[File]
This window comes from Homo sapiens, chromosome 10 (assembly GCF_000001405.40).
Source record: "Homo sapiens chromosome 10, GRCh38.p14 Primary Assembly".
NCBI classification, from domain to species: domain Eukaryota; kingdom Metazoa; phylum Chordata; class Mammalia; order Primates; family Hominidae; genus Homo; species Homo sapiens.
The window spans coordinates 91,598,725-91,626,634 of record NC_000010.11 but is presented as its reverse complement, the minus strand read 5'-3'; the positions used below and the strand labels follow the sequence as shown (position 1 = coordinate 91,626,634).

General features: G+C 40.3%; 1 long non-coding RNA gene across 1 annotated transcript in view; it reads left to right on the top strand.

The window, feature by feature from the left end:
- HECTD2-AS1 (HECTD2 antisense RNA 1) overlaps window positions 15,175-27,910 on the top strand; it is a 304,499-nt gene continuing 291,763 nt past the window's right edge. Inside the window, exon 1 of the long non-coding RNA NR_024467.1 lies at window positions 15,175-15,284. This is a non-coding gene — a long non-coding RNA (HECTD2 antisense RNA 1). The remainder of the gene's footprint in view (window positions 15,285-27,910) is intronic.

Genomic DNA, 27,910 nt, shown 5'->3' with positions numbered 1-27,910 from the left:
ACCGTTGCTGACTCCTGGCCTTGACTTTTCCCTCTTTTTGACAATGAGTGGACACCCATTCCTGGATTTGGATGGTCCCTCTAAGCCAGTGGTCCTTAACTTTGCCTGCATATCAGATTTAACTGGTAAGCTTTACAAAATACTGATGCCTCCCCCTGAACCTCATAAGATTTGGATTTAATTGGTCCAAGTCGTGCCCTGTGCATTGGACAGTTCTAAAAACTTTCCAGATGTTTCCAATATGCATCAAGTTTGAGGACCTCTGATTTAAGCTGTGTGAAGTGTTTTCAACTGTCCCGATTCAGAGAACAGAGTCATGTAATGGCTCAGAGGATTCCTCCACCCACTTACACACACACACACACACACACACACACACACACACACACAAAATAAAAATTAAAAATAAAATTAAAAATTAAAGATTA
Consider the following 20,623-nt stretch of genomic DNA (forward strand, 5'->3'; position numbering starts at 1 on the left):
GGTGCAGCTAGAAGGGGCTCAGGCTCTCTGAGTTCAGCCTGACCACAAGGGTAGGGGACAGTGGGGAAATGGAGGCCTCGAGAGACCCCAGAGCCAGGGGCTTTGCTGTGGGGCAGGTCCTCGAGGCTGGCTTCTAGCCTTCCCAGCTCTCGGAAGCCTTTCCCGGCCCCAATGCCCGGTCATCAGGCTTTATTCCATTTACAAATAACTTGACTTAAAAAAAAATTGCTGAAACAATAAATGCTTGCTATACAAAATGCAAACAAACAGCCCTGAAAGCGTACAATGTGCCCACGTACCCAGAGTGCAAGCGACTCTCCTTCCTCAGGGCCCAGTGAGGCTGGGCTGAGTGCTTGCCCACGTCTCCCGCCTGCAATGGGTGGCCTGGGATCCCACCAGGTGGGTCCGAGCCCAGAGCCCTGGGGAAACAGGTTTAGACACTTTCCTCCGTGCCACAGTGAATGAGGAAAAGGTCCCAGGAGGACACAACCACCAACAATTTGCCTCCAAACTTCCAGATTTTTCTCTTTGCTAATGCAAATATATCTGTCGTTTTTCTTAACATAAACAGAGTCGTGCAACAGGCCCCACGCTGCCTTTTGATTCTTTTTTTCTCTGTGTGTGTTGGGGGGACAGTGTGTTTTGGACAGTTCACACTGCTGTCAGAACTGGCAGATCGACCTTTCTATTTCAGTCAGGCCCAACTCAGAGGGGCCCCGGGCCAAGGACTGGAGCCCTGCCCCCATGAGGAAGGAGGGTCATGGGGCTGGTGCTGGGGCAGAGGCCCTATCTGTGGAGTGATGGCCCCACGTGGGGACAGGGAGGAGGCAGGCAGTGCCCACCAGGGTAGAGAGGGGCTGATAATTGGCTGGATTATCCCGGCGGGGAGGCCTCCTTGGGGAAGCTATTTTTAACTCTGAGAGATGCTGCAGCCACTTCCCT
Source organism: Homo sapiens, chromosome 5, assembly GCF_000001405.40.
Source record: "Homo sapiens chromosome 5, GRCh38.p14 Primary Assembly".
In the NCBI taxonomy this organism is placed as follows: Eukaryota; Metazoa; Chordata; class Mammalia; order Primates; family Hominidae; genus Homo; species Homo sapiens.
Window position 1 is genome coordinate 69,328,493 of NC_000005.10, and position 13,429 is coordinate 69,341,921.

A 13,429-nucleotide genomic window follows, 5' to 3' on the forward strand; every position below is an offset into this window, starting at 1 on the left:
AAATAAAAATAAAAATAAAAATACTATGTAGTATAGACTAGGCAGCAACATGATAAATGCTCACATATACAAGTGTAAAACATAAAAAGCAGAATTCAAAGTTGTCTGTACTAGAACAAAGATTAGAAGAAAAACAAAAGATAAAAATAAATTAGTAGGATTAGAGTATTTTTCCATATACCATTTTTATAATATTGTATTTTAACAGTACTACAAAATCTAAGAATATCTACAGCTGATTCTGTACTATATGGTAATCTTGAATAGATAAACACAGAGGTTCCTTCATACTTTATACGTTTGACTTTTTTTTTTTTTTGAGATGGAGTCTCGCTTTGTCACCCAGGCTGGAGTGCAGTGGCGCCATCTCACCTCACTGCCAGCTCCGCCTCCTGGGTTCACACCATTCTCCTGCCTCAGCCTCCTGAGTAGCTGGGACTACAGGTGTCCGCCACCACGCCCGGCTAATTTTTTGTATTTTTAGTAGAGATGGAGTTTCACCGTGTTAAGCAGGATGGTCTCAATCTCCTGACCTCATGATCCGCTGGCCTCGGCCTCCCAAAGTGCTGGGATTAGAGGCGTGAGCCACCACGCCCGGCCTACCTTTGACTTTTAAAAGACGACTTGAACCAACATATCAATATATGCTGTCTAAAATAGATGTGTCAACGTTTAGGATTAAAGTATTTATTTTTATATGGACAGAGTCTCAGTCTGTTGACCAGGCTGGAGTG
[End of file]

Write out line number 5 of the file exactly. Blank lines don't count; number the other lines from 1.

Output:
General features: G+C 40.3%; 1 long non-coding RNA gene across 1 annotated transcript in view; it reads left to right on the top strand.